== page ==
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Thursday, February 19, 2015

Parents Influence Teens Even When It Comes to Sleep

I believe as children age how we parent must change as well. John Moore the Children Pastor of St. Louis Family Church once said in a sermon " Parents raise kids and influence teens." I have over the years come to appreciate this advice. This story in the Wall Street Journal talks about how parental sleep habits influence teen sleep patterns. You can read the article here.

I think this is a very important study not because of the whole getting enough rest, which of course is very important. But, because it is a testament to the fact --children are keen observers of parent behavior even into the teen years. In this case teens are observing what self-care looks like. Eating right, drinking water, exercising, and sleep are all examples of how we take care of ourselves. Adults should  live the lives which they want their children to live most especially in this area. As this study shows how parents live is a primary influence on their teens. Teaching how to live by being a living example. Here are five suggestions to positively influencing teens.

  1. Explain to your teen about what you are doing and why. Teens are approaching adulthood they need to know more and more the why of how adults do things.
  2. Be a mentor and develop a mentoring team. A large part of being the parent of a teen is helping them to understand what it means to be an adult. This includes being a sounding board and offering insights and advice as they begin to make life decisions. However, sometimes it is not comfortable for teens to come to parents with certain issues. Before an issue comes up sit down together and talk about which adults in your lives you both are comfortable with your teen to go to for advice. Then ask these folks over.  Use this time for you and your teen to discuss if they are willing to be a sounding board and to offer advice to your child. Try not to put them on the spot; ask them to take a week or two to think about it, and get back to you.
  3. Create a plan to help your teen prepare for adult responsibility. You may help them learn to manage a budget, learn about credit, paying bills, etc. it will help to start with your teens strengths because it will help them to build confidence.
  4. Give your teens more responsibility. Teens tend to fair much better if they feel their parents trust them. Giving them responsibility and thanking them when they live up to it helps build confidence. Some suggestions include: make them responsible for one meal a week, have them do their own laundry, and even have them get a part-time job to pay for their own car insurance.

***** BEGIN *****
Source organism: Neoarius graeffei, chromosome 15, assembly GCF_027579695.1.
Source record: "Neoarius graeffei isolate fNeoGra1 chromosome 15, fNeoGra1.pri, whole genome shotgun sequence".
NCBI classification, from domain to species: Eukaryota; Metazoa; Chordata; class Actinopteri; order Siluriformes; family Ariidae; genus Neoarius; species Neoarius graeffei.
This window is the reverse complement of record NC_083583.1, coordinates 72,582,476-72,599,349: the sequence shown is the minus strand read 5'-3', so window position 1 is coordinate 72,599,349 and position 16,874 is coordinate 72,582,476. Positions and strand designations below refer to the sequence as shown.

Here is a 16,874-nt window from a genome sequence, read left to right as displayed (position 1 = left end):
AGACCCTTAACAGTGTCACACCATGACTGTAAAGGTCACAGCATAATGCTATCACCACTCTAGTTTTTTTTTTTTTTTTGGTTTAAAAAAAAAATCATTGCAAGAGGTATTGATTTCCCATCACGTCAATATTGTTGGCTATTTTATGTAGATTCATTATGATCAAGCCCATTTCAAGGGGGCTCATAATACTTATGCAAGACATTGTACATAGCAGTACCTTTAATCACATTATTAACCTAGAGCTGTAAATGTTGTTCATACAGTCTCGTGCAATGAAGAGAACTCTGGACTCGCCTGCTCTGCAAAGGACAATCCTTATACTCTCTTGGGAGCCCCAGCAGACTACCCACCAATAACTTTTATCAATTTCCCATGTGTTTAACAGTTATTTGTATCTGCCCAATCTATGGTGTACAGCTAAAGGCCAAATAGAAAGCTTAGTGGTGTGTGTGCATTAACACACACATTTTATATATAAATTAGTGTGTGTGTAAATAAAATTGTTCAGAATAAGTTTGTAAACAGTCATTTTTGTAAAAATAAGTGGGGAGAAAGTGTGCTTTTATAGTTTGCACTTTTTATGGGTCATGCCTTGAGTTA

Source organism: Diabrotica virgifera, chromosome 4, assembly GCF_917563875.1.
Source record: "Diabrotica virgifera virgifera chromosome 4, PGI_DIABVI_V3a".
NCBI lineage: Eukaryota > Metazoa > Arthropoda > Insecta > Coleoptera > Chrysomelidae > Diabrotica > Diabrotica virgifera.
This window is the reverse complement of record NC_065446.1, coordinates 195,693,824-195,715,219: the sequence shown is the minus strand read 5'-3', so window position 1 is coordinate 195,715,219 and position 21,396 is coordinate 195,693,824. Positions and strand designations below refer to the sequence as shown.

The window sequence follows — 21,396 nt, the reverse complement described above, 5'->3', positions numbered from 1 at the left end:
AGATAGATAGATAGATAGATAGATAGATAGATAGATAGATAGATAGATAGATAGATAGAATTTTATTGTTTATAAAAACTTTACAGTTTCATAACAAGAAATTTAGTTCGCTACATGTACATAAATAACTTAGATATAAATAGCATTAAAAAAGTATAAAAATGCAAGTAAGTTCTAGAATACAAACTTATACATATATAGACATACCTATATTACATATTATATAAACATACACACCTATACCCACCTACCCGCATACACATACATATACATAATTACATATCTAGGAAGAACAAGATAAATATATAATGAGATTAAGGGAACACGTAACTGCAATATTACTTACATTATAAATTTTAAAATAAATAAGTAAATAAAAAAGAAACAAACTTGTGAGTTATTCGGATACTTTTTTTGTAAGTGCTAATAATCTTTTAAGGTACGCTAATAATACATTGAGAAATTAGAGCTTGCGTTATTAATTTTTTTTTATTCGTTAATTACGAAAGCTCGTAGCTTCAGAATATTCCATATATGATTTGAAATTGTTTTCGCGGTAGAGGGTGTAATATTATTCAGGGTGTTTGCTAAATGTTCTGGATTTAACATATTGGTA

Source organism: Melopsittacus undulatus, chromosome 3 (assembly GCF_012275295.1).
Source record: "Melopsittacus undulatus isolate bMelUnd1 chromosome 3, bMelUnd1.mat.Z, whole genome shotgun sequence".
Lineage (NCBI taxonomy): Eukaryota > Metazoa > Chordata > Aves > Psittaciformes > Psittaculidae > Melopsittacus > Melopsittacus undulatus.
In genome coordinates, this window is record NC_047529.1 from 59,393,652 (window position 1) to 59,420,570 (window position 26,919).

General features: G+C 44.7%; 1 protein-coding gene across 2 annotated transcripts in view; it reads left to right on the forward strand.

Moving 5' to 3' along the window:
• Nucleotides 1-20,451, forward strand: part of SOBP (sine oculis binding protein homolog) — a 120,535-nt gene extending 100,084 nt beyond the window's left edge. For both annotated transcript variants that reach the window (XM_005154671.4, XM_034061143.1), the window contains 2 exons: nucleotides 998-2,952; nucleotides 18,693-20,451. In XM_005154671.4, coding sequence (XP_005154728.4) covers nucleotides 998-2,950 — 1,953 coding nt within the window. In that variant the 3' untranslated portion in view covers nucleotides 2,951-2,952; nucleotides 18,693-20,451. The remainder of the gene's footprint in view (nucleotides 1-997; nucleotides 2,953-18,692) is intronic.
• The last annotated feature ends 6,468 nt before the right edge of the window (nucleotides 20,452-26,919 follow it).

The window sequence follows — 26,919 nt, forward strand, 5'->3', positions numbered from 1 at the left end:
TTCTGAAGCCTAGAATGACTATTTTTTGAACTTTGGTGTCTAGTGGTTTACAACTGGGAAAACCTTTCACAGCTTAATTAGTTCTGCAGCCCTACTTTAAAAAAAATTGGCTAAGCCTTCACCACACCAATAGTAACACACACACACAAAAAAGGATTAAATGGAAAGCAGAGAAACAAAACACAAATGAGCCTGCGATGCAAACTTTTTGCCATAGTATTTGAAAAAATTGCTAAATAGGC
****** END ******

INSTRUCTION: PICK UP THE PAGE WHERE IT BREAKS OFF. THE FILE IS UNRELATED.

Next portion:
5. Help your teen identify their interests, goals, and passions. Teens fair better when they find their own interests and passions to pursue. It gives their lives direction and helps to define their roles.
  6. Be patient, supportive, and approachable. Teens are in a very difficult stage of life called Identity verses Role Confusion. This stage is  where they need lots of parental support. This is a confusing time where they are trying to figure out their own role as an adult and their place in the adult world. This can be overwhelming to them at times and they act either belligerent or childish depending on the situation. Parents can help by not allowing teen moodiness to affect their reactions. In additions, if adults support them in being who they are and follow the convictions of their own hearts it is easier on the changes in your relationship. Of course you still need boundaries, there should be some non-negotiables, and teens need real and consistent supervision.
One thing to keep in mind is that two year olds and teens are in the same stage. Teens show the same stubbornness and control needs in effect they are saying "I can do it myself". Keep this in mind and you will  have an easier time. I believe if we use our lives to teach about adulthood and are there for there them, makes it easier as they explore their own journey.





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